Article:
On Psalm 49—Part 2
(Ps 49:6) They that trust in their wealth, and boast themselves in the multitude of their riches;
The word for "wealth" means also "strength".
(Ps 49:7) None of them can by any means redeem his brother, nor give to God a ransom for him:
(Ps 49:8) For the redemption of their soul is precious, and it ceaseth for ever:
In the verse above, the word translated "for" means "and". The redemption of their souls is available if they repent during this life. If they die in their sins, this redemption ceases for them, for it can no longer be applied to them.
(Ps 49:9) That he should still live for ever, and not see corruption.
Literally, verse 9 says "And he will live forever, he will not see corruption", where "he" can be associated with "redemption" in verse 8. Thus, verses 8 and 9 indicate that this redemption is a person. "For even the Son of man came not to be ministered unto, but to minister, and to give his life a ransom for many" (Mk 10:45). The statement that he will not see corruption is made also in Ps 16:10 using the same Hebrew words. The statement refers to the fact that Jesus did not see corruption because he was resurrected (Ac 2:25-32).
(Ps 49:10) For he seeth that wise men die, likewise the fool and the brutish person perish, and leave their wealth to others.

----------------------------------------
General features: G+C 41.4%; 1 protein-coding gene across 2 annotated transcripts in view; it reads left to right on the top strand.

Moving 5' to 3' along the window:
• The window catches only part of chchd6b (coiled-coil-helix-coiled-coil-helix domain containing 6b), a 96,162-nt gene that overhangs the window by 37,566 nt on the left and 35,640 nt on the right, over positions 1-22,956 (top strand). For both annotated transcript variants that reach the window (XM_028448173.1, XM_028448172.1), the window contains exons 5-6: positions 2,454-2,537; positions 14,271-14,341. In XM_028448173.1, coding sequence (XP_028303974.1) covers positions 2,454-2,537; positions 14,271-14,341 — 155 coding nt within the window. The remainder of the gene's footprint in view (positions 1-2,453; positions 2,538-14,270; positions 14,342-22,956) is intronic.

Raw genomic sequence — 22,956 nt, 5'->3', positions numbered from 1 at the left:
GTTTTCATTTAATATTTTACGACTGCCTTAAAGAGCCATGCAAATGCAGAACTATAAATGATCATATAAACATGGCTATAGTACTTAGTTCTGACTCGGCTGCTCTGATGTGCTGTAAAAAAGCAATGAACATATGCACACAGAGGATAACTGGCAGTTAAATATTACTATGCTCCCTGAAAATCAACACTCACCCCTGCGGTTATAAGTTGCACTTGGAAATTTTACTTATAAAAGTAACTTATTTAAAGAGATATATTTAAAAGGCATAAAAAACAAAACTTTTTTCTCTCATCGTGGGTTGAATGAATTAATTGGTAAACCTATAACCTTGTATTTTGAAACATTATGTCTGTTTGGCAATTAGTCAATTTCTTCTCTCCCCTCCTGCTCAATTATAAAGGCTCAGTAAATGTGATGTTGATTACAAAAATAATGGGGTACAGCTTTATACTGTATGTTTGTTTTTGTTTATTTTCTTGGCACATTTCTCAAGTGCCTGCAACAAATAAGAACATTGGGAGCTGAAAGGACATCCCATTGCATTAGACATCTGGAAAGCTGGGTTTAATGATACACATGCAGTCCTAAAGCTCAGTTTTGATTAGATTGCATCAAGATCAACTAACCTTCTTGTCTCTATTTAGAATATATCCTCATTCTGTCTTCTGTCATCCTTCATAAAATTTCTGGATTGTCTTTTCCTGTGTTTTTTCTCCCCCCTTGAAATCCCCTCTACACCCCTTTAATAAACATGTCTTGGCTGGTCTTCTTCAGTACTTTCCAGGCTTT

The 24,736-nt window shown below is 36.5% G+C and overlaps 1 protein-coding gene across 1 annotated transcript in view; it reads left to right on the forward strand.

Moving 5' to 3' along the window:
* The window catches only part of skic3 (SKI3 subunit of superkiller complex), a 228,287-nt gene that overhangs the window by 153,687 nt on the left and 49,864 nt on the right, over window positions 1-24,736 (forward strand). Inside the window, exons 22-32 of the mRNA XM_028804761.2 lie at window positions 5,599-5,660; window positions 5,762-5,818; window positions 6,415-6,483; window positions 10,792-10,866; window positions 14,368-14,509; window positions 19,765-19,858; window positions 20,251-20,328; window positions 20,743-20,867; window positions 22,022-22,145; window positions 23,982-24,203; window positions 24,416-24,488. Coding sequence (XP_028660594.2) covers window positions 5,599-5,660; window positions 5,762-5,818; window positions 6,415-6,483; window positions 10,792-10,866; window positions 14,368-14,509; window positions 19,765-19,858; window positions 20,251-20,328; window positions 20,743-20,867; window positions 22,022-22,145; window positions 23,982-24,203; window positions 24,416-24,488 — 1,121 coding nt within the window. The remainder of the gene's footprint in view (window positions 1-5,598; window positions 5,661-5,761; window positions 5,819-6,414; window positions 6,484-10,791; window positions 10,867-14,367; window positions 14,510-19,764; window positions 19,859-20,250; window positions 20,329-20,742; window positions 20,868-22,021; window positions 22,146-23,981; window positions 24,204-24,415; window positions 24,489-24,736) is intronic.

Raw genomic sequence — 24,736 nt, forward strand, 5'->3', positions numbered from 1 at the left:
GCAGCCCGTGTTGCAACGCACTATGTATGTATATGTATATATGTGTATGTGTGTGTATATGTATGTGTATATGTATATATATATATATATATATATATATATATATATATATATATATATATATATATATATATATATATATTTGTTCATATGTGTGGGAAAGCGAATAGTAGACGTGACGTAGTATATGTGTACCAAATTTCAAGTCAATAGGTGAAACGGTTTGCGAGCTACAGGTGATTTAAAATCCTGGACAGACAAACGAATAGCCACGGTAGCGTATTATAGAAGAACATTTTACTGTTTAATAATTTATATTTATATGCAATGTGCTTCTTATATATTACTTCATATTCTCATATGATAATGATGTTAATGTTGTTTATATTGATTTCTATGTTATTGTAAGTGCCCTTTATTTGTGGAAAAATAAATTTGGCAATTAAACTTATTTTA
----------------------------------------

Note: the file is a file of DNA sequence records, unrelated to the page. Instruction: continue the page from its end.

In a literal interpretation of the Hebrew text, the relation between verses 7, 8, 9, and 10 could be understood as follows. Verse 7 mentions redemption. Then verses 8 and 9 comment briefly on the topic of redemption. Verse 10 continues verse 7, explaining why people are concerned about redemption. The kind of redemption they look for is some way to continue to live and not face death. However, when they consider that they will die, they hope that their achievements and descendants will remain after their death.
(Ps 49:11) Their inward thought is, that their houses shall continue for ever, and their dwelling places to all generations; they call their lands after their own names.
(Ps 49:12) Nevertheless man being in honour abideth not: he is like the beasts that perish.
(Ec 3:19)MKJV For that which happens to the sons of men also happens to beasts, even one thing happens to them. As this one dies, so that one dies; yea, they all have one breath; so that a man has no advantage over a beast; for all is vanity.
(Ec 3:20) All go to one place; all are of the dust, and all return to dust again.
The verse above refers to the visible end of all. What happens to the soul of a dead person is not visible to the eye of man. However, if the soul is taken into account, one who dies in his sin is in a worse condition than the beasts, for his soul continues to live and yet he never sees the light (Ps 49:19). Clearly, those who end in this condition do not follow the right way. The following verse states that "their way is their folly".
(Ps 49:13) This their way is their folly: yet their posterity approve their sayings. Selah.
The word for "yet their posterity" is more precisely translated "and those after them". Moreover, the primary meaning of the verb translated "approve" is "to be pleased with".
(Ps 49:14)Darby Like sheep are they laid in Sheol: Death feedeth on them; and the upright shall have dominion over them in the morning; and their comeliness shall be for Sheol to consume, that there be no habitation for them.